You are debt free, you have a large savings, you are investing 15% of your income into retirement, and your kids college is being saved for if that is what you chose to do. So what is next? The controversy and disagreement with Dave continues with this baby step, pay off your mortgage. There are a lot of different opinions on this subject and we can see some of the reasons other people present as to why their take on this decision makes sense. However we tend to favor what Dave teaches for this example and we will explain why.
Risk- Your house is one of your largest assets and if you have a family it becomes an even more valuable asset. By paying off your house you lower the risk that anything bad will happen. You give yourself more flexibility to move plus if you were to go through a rough time financially, the last thing you would want to worry about is being able to afford your mortgage payment. Paying off your house is the safest thing to do for peace of mind.
Allows You to Save that Payment for Something Else- Let’s just say your mortgage payment is $1,500. We hope that is your highest bill per month that you pay. If you did not have that payment though, what could you do with that $1,500? That is not a small amount of money to be playing around with. If you invested that money or even just put that into your monthly budget, big things would happen.
Limits Cash Flow- This goes hand in hand with the above point, but what many people (and businesses) struggle with is cash flow. You could have all the best stocks, investments, and assets, but if you can’t get to the money easily if it was needed quickly in an emergency, you are setting yourself up for possibly a very difficult situation. Freeing up $1,500 using the example above no matter what you decide to do with it, gives you the potential to ease the burden on where your money is going.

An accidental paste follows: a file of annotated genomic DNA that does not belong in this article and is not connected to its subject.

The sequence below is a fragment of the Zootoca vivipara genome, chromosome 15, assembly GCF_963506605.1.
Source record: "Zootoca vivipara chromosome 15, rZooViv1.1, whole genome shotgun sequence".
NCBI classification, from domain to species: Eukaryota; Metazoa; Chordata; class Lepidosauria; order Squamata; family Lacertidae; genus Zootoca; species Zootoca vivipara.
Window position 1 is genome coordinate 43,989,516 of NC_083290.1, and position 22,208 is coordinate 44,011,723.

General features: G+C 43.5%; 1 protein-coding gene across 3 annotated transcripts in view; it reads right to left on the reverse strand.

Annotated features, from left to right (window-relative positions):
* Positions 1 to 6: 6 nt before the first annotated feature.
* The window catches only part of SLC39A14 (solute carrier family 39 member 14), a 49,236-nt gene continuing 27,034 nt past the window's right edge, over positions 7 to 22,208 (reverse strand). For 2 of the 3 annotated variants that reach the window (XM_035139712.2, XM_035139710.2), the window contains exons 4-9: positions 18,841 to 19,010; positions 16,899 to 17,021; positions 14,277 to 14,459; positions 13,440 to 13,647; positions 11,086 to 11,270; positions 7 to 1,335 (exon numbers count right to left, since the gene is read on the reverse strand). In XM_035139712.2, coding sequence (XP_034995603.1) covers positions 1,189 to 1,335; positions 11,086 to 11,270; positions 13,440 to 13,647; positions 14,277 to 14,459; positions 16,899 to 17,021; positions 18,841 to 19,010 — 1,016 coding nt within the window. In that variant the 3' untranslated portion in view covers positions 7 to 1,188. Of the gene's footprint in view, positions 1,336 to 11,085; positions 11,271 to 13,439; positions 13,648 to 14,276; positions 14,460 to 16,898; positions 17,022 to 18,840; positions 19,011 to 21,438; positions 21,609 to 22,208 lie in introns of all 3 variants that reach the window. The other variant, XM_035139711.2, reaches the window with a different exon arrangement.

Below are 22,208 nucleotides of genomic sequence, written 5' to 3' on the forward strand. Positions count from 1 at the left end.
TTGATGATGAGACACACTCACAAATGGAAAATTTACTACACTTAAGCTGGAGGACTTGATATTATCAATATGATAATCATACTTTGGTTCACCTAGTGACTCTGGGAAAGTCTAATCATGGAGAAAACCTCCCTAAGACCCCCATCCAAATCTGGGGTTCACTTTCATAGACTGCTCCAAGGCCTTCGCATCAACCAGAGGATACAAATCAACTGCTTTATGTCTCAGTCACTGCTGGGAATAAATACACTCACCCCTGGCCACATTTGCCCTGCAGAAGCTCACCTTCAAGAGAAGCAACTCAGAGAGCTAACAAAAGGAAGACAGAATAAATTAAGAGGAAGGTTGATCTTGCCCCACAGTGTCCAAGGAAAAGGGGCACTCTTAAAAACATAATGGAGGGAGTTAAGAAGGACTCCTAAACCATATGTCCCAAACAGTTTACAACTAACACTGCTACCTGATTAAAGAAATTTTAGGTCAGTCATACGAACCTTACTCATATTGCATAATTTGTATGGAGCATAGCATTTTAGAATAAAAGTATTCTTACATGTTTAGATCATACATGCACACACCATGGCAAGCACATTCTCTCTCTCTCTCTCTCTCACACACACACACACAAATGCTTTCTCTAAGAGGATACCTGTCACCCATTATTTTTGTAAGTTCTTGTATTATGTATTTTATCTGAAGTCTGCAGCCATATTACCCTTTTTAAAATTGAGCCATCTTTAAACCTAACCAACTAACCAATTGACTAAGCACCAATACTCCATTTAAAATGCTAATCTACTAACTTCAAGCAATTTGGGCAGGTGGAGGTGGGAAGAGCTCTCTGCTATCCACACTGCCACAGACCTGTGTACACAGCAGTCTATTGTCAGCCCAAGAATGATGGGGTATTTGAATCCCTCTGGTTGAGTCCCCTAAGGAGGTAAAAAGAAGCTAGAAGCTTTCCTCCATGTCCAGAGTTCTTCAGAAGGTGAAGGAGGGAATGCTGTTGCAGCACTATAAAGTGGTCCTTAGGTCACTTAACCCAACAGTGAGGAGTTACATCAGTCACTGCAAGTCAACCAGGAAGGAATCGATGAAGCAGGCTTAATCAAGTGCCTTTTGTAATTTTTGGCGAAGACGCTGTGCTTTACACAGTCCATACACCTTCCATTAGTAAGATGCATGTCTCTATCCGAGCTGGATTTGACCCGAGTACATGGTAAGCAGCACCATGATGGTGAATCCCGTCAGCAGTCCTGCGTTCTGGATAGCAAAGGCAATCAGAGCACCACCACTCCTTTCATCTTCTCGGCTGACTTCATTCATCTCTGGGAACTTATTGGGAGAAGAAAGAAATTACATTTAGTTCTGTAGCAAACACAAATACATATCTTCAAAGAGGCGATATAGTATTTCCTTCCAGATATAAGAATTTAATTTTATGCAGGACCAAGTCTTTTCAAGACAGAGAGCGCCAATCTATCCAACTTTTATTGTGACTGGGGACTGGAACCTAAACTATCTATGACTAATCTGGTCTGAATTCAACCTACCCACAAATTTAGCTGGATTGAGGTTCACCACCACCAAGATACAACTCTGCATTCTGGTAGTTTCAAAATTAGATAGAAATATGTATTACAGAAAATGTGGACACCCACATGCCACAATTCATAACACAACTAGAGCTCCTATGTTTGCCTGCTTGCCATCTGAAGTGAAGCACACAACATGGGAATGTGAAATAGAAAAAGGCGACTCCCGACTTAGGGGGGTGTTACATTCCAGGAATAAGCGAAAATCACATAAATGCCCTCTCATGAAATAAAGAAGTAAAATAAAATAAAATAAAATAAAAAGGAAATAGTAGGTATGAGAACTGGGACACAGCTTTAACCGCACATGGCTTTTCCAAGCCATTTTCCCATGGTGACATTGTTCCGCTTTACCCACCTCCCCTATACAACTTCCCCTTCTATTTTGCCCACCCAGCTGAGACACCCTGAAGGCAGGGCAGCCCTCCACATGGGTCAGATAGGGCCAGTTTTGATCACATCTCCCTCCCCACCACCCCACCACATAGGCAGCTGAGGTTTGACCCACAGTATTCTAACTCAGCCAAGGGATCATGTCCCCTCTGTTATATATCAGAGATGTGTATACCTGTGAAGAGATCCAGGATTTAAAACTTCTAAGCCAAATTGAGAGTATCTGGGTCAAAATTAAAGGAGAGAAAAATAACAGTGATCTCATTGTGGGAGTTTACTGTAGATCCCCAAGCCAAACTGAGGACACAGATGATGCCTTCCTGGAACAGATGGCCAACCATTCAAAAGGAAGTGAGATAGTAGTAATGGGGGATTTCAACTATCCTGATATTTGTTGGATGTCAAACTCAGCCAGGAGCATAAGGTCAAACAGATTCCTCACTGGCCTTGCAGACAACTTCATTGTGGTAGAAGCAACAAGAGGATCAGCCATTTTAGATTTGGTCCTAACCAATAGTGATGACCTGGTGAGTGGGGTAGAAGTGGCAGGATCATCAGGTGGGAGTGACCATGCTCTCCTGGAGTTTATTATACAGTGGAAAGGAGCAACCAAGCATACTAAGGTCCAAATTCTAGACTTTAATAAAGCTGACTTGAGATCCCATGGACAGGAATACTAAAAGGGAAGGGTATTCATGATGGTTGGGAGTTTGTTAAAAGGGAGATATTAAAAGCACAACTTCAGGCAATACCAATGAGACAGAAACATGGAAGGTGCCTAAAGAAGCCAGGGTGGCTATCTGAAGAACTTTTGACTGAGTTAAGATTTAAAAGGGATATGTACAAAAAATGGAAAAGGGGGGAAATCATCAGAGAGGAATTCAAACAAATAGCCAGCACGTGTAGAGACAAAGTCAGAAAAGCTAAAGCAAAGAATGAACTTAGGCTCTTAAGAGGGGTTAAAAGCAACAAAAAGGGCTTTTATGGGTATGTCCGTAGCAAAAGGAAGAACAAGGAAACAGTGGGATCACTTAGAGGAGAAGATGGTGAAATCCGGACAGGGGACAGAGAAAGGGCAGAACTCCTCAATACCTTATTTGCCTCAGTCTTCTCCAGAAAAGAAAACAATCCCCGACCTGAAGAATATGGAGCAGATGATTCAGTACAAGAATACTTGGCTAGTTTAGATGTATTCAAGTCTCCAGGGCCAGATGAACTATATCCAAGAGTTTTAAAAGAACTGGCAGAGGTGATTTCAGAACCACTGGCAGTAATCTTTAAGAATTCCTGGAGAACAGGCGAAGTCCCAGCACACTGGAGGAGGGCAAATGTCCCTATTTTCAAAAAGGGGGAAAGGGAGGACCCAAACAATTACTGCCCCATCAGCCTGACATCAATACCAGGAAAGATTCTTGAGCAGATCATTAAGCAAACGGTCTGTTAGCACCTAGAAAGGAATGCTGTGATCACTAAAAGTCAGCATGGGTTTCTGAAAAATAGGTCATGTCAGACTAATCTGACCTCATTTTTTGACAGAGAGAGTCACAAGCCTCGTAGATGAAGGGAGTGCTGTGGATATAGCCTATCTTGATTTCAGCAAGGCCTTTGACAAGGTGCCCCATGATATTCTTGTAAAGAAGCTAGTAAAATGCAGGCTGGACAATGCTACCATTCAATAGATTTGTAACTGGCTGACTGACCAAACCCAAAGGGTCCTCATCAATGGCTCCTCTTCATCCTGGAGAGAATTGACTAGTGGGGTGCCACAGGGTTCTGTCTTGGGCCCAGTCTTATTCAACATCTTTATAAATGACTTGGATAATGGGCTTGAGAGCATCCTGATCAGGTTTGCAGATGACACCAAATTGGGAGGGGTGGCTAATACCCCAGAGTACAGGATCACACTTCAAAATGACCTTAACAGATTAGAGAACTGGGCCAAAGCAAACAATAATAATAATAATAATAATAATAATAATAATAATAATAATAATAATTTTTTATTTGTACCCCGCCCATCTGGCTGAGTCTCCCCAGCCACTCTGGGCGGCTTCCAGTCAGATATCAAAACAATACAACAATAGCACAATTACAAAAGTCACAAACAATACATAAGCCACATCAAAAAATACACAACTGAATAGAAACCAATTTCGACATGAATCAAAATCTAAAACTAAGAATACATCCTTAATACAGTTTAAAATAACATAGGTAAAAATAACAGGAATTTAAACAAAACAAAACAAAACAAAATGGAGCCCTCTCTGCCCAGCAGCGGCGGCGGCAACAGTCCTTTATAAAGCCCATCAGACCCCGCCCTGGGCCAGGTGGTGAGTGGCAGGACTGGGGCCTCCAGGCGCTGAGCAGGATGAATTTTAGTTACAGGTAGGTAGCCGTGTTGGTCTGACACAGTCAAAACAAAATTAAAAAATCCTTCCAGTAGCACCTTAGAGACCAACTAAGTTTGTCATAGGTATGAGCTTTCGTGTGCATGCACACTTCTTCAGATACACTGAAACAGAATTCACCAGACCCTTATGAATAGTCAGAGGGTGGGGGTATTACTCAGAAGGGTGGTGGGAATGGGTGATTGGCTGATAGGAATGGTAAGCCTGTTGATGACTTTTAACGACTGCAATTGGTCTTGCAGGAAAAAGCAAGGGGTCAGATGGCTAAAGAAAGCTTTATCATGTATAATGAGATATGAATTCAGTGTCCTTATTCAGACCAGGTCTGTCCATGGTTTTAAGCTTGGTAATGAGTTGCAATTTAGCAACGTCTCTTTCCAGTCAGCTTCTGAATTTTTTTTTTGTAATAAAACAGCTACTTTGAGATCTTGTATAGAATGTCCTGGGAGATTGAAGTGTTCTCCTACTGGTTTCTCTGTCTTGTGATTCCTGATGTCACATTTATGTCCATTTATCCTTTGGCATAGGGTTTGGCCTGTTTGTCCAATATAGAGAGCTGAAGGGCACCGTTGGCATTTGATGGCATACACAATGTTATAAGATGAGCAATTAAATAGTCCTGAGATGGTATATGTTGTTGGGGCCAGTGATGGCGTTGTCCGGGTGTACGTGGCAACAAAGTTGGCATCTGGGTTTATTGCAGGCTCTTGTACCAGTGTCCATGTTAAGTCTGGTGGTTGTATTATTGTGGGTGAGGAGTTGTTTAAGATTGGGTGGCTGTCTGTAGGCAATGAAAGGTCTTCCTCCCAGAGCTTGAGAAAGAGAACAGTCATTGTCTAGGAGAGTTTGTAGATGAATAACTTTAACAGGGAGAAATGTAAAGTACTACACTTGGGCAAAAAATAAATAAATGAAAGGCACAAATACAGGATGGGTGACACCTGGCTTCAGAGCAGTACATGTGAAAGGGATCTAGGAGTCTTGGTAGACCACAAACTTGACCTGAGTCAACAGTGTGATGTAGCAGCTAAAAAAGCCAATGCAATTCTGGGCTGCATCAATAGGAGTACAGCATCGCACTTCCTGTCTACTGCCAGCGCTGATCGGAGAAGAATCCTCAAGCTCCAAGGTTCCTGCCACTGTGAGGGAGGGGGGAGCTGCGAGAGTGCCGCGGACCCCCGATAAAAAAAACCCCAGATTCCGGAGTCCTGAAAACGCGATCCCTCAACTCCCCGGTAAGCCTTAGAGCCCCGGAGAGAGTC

What are some reasons for a mortgage? Lets take a look at what we have heard as the most common reasons
Are Not Going to Pay it Off Anyway- A lot of people have the mindset that they will not be in the house for 30 years so why pay it off? Invest a little into it, sell it, and hope to break even or make a little on it. Why put money into something that has a low return on investment in terms of immediate benefits?
Interest Rates Are So Low- Why would I want to pay something when the interest rate is only 3%, 4%, or 5%? If you have debt that has higher interest rates you may want to tackle that first. Or if you believe that houses are investments/assets, you may argue that since that interest rate is so low, you could use the money for another mortgage.
Can Use That Money for Other Things- Which is similar to the point above and also saving that payment for something else. This is the flip side though. By keeping the mortgage and not putting more money into it, you can use it to invest, save, spend, whatever you want to do. It is just a reversed way of thinking than the points we made above.
This is definitely a baby step where we do not claim to be experts as we are looking for our first house. There is so much that goes into buying and owning a house that it should not be lightly made decision. We think that is where a lot of the trouble happens. People buy houses they may or may not have been able to afford, don’t have an emergency fund to pay for expenses, and don’t factor in extra expenses owning a house. With work becoming more and more remote, for some people the need to own a house is less of a desire and renting actually becomes a better option. We would sum up our points like this. Debt in general is risky and can be stressful. Owning a house has many variables that also adds stress and risk that need to be fully prepared for. If you get into buying a home and don’t fully understand everything that comes with it, your house as Dave would say, does not become a blessing, but a curse.